‘A new page’ in US-Israel relations depends on the Palestinians too

The crux of the problem is that the basic ingredients of a full, comprehensive and conclusive peace agreement between Israel and the Palestinians do not exist.

By
June 21, 2015 22:48
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Palestinian Authority President Mahmoud Abbas at the World Economic Forum in Jordan, May 22, 2015.. (photo credit: AFP/KHALIL MAZRAAWI)

 
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Already in the 1940s, even before the end of World War II, David Ben-Gurion had come the conclusion that the realization of Jewish statehood and the security of the future Jewish state were closely linked primarily to the United States, not Britain as Chaim Weizmann, among others, still believed. Israel’s policies, with one exception in 1956, have adhered to this understanding - and will not and cannot diverge from it - even though there have also been and probably will continue to be disagreements on certain issues.

This basic conclusion leads, among other things, to upholding the principle of Israeli bipartisanship toward American politics - even if American politicians themselves do not. Over the years it has become a virtual truism that the basis for the Israeli- American relationship is shared values and common strategic interests. 

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As to the values, this basically means democracy, human rights, equality before the law, freedom of religion, etc. On the whole, the criterion of common values does reflect reality in Israel - and I shall not go into the question to what extent it still fully and practically reflects reality in a changing America.

By the way, I think it was a wonderful thing that the congregation at my former synagogue in Washington, DC, Adas Israel, was lately given an opportunity to hear a very erudite and eloquent speech on the question of values and on common American-Israeli concerns, though it would have been unfair to the speaker to expect from him or some of his advisers a real, visceral understanding of what being Jewish is all about - or of the real concerns and hopes of Israel, as opposed to their representation in the articles of Peter Beinart or Jeffrey Goldberg.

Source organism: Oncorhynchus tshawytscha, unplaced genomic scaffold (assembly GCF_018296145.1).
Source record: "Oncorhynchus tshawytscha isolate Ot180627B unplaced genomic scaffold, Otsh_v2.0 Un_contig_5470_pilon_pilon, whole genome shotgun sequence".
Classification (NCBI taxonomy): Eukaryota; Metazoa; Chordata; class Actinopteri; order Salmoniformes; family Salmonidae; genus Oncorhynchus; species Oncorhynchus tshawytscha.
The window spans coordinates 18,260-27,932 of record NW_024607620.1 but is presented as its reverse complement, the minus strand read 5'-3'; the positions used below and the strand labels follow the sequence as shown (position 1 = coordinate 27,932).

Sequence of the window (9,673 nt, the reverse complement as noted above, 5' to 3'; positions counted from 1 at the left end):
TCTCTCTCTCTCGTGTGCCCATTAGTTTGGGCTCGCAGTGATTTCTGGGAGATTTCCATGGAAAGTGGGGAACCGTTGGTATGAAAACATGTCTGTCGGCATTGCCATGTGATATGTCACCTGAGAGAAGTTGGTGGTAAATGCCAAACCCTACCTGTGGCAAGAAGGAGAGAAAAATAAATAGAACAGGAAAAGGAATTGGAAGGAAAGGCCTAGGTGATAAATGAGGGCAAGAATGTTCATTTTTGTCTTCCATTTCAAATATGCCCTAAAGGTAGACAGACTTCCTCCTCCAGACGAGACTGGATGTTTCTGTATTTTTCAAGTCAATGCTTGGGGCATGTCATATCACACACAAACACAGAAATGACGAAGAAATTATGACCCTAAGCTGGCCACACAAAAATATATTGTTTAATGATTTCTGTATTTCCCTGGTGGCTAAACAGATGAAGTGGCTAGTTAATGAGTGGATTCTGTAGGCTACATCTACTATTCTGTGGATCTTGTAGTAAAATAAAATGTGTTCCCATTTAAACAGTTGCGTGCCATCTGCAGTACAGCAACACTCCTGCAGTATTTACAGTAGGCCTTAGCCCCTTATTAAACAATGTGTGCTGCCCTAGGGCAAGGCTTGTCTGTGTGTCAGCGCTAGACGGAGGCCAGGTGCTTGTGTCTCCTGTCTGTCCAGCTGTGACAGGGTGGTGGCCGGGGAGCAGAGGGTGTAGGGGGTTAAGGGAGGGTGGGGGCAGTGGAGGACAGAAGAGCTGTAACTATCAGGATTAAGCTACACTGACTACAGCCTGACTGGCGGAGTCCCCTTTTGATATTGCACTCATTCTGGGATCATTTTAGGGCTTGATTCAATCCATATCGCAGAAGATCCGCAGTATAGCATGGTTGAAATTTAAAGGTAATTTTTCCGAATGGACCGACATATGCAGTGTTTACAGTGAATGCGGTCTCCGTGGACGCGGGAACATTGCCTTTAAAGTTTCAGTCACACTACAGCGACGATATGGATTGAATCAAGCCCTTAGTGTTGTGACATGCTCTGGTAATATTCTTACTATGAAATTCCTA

Israel has indeed changed over the years, largely for the better, though this may be a matter of opinion.

But America, too, is changing, not just geopolitically, but also culturally and ethnically. The Jewish community in America is changing too - there is greater acceptance of Jews in America by non-Jews, though perhaps only on the surface. There is intermarriage and assimilation, but more significantly and more worryingly Israel no longer occupies the same central place in Jewish American life as it has since 1948. And this is worrying not just for Israel but also for American Jewry - at least for those who want to remain being Jews. For the Orthodox this won’t be a problem; they will remain Jewish.



But to the more liberal and secular, Israel and support for it was the main coalescent, and questioning this could affect the very future and cohesion of American Jewry. Israel could do more than it does about this, but the main task is up to the leaders of the American Jewish community itself.

Is everything perfect on the Israeli side? Of course it isn’t, God forbid! Who wants to live in a country where there isn’t a single thing to criticize - especially if one is Jewish.

But Israel in most respects is what a democratic state and society should be. It is open, it is free, it is pluralistic to an extent that few other countries, including sometimes the US, have achieved. It has a liberal abortion policy, which most American states do not. There is absolutely free expression in all branches of the media, even when it comes to the most extreme possible positions, both Left and Right. It doesn’t have the death sentence as most states in the US still do.

But does all this apply only to the Jewish population? Yes, in some matters it does, and the deficiencies in this respect must be corrected, but nor can this be divorced from the question of how Israeli Arabs choose to regard themselves politically, culturally, etc.

Bringing the Palestinians into the equation, as some do, is disingenuous.

If Israel were to annex the “territories” the question of full equality for their residents would indeed be relevant, but as the international community - and not just it - has declared the “West Bank” and even the Gaza Strip “occupied territory,” though we completely withdrew from there, the expectation that the same rules apply to Israeli citizens and the Palestinians in the “territories” implicitly rests on the assumption that they should be incorporated, legally and officially, into the State of Israel. One can’t have it both ways.

The strategic relationship question is a bit more complicated. Although Washington from the day of Israel’s inception was certainly sympathetic and supportive - it was also largely indifferent and even skeptical, especially in military matters. This changed after Israel’s victory in the Six Day War. This has not changed, in spite of occasional clashes on other matters, or personal differences between leaders. On the contrary, the security relationship is continually getting stronger – also, perhaps, because objectively speaking the threats posed today by political Islam are no less serious than those of the Cold War. What is worrying to Israel these days is the possibility of the US increasingly withdrawing into its own shell – with the implications for its interests and alliances in the world and especially the Middle East.